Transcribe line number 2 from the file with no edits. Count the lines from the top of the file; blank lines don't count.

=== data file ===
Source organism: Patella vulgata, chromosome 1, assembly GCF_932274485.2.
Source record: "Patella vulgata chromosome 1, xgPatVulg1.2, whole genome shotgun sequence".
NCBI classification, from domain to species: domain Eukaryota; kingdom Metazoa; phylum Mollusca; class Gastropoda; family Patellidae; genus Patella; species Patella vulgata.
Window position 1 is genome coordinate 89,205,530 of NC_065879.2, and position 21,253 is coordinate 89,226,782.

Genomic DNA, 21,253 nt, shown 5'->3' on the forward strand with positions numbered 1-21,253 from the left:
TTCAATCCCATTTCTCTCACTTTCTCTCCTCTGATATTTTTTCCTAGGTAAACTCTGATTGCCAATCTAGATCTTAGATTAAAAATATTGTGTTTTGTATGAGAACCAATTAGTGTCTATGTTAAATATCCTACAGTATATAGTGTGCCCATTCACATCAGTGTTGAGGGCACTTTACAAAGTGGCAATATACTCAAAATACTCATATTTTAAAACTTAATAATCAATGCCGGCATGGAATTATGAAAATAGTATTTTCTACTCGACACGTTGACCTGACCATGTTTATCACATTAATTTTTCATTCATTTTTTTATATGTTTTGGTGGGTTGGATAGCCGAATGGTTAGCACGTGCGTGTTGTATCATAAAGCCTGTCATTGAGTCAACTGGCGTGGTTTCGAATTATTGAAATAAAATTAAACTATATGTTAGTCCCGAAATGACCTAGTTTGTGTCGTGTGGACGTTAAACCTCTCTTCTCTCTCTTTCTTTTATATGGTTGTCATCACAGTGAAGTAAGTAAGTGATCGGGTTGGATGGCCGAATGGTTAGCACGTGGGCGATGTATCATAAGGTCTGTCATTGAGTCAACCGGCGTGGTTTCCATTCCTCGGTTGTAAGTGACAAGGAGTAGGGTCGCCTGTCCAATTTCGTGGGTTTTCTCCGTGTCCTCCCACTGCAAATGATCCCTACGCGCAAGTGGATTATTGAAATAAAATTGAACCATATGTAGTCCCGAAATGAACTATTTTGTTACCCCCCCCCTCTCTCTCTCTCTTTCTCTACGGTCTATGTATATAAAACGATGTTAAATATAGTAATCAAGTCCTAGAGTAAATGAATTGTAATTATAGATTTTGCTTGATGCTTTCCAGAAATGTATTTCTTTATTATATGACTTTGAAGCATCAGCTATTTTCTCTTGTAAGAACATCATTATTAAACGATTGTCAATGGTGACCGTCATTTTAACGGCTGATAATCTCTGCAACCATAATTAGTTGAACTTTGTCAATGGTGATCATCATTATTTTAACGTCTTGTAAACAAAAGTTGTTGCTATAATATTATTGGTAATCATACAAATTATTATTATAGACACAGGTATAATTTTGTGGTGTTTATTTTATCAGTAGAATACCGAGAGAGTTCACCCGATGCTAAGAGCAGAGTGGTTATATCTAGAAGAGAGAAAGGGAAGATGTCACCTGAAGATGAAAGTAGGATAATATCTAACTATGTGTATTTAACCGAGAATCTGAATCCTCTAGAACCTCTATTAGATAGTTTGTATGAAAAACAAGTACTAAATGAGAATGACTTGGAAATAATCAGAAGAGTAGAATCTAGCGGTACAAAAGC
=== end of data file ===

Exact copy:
Source record: "Patella vulgata chromosome 1, xgPatVulg1.2, whole genome shotgun sequence".